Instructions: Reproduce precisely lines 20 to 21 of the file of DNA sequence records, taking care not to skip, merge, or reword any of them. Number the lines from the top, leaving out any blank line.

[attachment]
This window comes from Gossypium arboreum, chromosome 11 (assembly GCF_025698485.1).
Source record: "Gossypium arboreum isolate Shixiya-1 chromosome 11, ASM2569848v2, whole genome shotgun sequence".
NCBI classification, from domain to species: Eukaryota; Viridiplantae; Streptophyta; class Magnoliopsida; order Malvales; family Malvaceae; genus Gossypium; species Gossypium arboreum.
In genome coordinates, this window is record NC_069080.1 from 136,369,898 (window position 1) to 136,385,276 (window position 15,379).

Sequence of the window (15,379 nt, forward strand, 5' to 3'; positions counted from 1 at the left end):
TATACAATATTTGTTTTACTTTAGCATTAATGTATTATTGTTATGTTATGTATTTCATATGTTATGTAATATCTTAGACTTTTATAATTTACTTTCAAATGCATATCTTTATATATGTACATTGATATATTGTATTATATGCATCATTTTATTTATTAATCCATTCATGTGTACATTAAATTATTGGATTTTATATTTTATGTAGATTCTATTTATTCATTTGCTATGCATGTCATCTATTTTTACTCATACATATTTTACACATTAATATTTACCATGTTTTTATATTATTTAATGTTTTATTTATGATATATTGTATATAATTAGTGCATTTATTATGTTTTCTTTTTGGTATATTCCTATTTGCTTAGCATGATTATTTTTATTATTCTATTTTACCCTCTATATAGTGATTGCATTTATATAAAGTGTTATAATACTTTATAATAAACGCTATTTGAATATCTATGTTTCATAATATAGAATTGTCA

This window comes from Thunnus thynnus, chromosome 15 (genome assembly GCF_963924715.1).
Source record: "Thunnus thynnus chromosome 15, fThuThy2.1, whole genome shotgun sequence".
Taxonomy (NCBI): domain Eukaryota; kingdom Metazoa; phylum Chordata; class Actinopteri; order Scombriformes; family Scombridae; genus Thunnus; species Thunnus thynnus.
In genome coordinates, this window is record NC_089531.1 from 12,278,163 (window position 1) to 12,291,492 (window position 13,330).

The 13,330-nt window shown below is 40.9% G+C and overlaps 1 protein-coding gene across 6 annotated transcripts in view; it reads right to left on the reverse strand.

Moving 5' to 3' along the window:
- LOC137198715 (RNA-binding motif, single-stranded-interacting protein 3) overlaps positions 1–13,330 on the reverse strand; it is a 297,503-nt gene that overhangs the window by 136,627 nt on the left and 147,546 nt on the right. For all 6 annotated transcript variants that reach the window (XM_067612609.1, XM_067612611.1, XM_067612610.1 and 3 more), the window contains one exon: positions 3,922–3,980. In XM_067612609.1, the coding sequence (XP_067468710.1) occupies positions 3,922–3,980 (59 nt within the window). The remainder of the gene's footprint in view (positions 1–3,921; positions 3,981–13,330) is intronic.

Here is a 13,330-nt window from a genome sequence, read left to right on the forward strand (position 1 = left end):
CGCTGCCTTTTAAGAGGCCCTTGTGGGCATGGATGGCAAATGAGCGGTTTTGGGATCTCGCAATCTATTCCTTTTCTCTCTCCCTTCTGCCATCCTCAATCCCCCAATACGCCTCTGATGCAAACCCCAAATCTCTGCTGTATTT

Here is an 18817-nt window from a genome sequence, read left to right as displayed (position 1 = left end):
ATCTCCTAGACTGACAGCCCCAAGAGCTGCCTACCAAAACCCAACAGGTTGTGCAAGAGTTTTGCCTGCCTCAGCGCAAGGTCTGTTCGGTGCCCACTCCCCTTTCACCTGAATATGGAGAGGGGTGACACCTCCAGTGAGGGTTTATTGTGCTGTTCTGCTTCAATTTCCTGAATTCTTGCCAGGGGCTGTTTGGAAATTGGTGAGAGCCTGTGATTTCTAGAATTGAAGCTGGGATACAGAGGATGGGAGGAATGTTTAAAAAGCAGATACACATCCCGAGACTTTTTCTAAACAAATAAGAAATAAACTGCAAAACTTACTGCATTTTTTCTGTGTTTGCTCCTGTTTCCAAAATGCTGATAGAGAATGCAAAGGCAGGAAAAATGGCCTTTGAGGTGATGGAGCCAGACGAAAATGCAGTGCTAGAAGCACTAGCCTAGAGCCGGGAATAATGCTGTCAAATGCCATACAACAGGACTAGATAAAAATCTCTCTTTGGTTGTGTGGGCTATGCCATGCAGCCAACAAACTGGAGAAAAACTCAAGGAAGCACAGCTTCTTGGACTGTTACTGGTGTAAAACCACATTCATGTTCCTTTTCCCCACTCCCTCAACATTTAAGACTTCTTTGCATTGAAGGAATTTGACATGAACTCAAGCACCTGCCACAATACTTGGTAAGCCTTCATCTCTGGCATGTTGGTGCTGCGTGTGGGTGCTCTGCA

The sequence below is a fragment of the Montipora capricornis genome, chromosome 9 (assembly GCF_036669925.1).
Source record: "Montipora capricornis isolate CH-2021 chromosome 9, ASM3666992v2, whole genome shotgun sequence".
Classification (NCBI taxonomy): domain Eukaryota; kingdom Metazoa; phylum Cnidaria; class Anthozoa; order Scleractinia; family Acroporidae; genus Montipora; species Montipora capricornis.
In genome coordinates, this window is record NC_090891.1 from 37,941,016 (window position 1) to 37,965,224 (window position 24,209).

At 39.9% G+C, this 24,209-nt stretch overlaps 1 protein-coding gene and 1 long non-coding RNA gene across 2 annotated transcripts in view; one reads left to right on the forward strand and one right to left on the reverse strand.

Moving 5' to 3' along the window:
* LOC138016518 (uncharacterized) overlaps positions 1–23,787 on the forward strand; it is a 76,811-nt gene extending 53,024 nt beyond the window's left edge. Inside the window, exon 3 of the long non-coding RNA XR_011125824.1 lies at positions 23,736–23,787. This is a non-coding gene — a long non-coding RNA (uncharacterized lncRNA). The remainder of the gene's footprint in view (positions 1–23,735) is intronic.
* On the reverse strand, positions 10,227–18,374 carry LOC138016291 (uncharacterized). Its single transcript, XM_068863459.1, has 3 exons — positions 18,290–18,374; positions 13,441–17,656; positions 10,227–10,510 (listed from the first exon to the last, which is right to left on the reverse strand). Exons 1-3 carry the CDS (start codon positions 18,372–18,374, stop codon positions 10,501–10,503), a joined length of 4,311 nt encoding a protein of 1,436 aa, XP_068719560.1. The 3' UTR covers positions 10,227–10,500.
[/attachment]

Classification (NCBI taxonomy): domain Eukaryota; kingdom Metazoa; phylum Cnidaria; class Anthozoa; order Scleractinia; family Acroporidae; genus Montipora; species Montipora capricornis.
In genome coordinates, this window is record NC_090891.1 from 37,941,016 (window position 1) to 37,965,224 (window position 24,209).